Of course, if someone ate your finger, you wouldn’t think, “Oh my God, she has a lesbian crush on me!” But as a queer plot, a horrified response is indicative of the responses to something that is taboo in a heteronormative view.

As the relationship between the two girls is queer, the finger-eating scene makes the queerness of the characters all the more obvious: Maren holds Madeline’s hand, stroking it, staring at it like she is hungry—which of course she is but in an appetizing, literal convention, as opposed to a metaphorical convention. And the implication shows a clear understanding of where the movie is going, and more importantly, what it genuinely means.

For Lee, ostracized by his family, he has only his little sister who seems to be the only one that truly cares about him. Looking at this as a queer plot, there’s a lot of truly realistic dynamics; a little sister, unburdened by prejudice and almost blinded by older-brother authority and love, is a queer dynamic that doesn’t get represented often. She doesn’t have the world experience to understand Lee’s darker side—his “cannibal closet.”

With a perpetuated stereotype for queer people generalized as animalistic or pedophilic individuals, this movie acts as a double entendre by depicting a seemingly straight couple with cannibalistic attraction. There’s a point, in one of the most gruesome scenes of the movie, when Lee attracts a man in order to eat him. The two men are having sex in a cornfield when Lee slits the man’s throat and begins to eat him. This is a more explicitly queer scene that clarifies the duplicity of the euphemism of cannibalism as queerness, with the romantic relationship between Lee and Maren still intact thereafter.

Crippling in violence, the movie silences much of the conversation about what the story actually means. The romance in this movie is heterosexual, but the relationship depicted is not heteronormative, as both characters are queer and exist in a world that rejects their queerness. 

Both characters exhibit queer attraction, but as a work of “queer” art, does this movie fail as a result of a clearly straight canon? Imagining this story as a completely queer narrative, does the message change?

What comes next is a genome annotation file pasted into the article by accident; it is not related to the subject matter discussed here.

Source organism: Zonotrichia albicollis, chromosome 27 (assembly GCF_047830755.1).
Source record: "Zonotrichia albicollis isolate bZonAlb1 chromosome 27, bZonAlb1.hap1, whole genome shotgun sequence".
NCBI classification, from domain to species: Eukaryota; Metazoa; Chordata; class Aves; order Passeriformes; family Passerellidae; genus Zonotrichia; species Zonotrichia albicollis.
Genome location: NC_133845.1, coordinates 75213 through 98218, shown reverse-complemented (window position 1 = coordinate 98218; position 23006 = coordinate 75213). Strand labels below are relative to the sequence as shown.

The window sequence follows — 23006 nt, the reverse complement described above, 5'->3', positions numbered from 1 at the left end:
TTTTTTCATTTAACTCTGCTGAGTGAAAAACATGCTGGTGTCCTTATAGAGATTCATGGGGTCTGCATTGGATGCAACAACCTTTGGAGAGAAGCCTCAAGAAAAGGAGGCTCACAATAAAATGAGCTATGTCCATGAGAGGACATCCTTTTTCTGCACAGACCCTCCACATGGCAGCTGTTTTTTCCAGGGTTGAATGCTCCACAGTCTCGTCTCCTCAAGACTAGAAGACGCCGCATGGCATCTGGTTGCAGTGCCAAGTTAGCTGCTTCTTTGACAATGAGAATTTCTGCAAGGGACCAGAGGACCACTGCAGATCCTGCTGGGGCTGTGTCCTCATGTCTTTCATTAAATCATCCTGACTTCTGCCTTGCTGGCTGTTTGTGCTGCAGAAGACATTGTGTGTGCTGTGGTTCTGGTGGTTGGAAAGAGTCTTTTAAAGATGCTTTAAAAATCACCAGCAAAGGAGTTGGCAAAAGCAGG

Short answer: it is impossible to have a same-sex romance in a movie about how it is impossible to have a same-sex romance in society. 

If both characters were the same sex, the cannibalism would only impel the previously stated heteronormative narrative that generalizes gay individuals as oversexual and violent. If Maren and Lee were the same sex, the symbolism would only alienate the queer community further, regressing to the stereotype of queerness being animalistic and something that is psychologically adverse as opposed to intrinsically natural.

As a modernizing and transformative technique, making a straight couple innately hungry for human flesh points to queerness—the isolation it causes for queer people—without enforcing the outright canon that cannibalism is synonymous with queerness. If it were to be portrayed that way, the stereotype of queerness as savagery would be harmful to the very community it is striving to lend an ironic lens to. As a modern piece, the movie is able to achieve this narrative with an audience equipt to decode and a critic apt to generalize.

“Bones and All” depicts queerness through the lens of cannibalism as it’s framing, while also maintaining, a straight romance. It does this in order to negate the false narrative of queer love as wrong. The fictional cannibals aren’t wrong for being cannibals, queer individuals are not wrong for being queer. But because of the heteronormative narrative that is repeatedly enforced to this day, the idea of gay individuals as animalistic is something that can’t be overlooked, and therefore this movie can’t depict a gay couple as the main characters without imminent conflagration of the heteronormative narrative.